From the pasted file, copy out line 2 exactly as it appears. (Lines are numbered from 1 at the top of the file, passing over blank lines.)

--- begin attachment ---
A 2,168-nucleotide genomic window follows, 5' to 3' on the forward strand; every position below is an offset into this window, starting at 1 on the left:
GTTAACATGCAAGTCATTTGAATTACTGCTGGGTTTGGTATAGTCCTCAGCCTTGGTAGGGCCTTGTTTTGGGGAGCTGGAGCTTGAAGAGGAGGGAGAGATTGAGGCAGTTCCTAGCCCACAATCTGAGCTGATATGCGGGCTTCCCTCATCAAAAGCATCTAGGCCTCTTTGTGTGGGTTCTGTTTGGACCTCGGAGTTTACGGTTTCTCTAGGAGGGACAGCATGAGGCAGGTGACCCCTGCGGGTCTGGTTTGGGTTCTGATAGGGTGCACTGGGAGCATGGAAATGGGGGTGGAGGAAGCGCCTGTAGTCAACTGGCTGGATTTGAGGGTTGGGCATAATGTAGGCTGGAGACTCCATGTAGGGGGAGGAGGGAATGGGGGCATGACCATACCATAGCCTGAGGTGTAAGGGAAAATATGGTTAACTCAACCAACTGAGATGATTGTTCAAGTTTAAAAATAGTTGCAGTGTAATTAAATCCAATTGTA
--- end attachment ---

GTTAACATGCAAGTCATTTGAATTACTGCTGGGTTTGGTATAGTCCTCAGCCTTGGTAGGGCCTTGTTTTGGGGAGCTGGAGCTTGAAGAGGAGGGAGAGATTGAGGCAGTTCCTAGCCCACAATCTGAGCTGATATGCGGGCTTCCCTCATCAAAAGCATCTAGGCCTCTTTGTGTGGGTTCTGTTTGGACCTCGGAGTTTACGGTTTCTCTAGGAGGGACAGCATGAGGCAGGTGACCCCTGCGGGTCTGGTTTGGGTTCTGATAGGGTGCACTGGGAGCATGGAAATGGGGGTGGAGGAAGCGCCTGTAGTCAACTGGCTGGATTTGAGGGTTGGGCATAATGTAGGCTGGAGACTCCATGTAGGGGGAGGAGGGAATGGGGGCATGACCATACCATAGCCTGAGGTGTAAGGGAAAATATGGTTAACTCAACCAACTGAGATGATTGTTCAAGTTTAAAAATAGTTGCAGTGTAATTAAATCCAATTGTA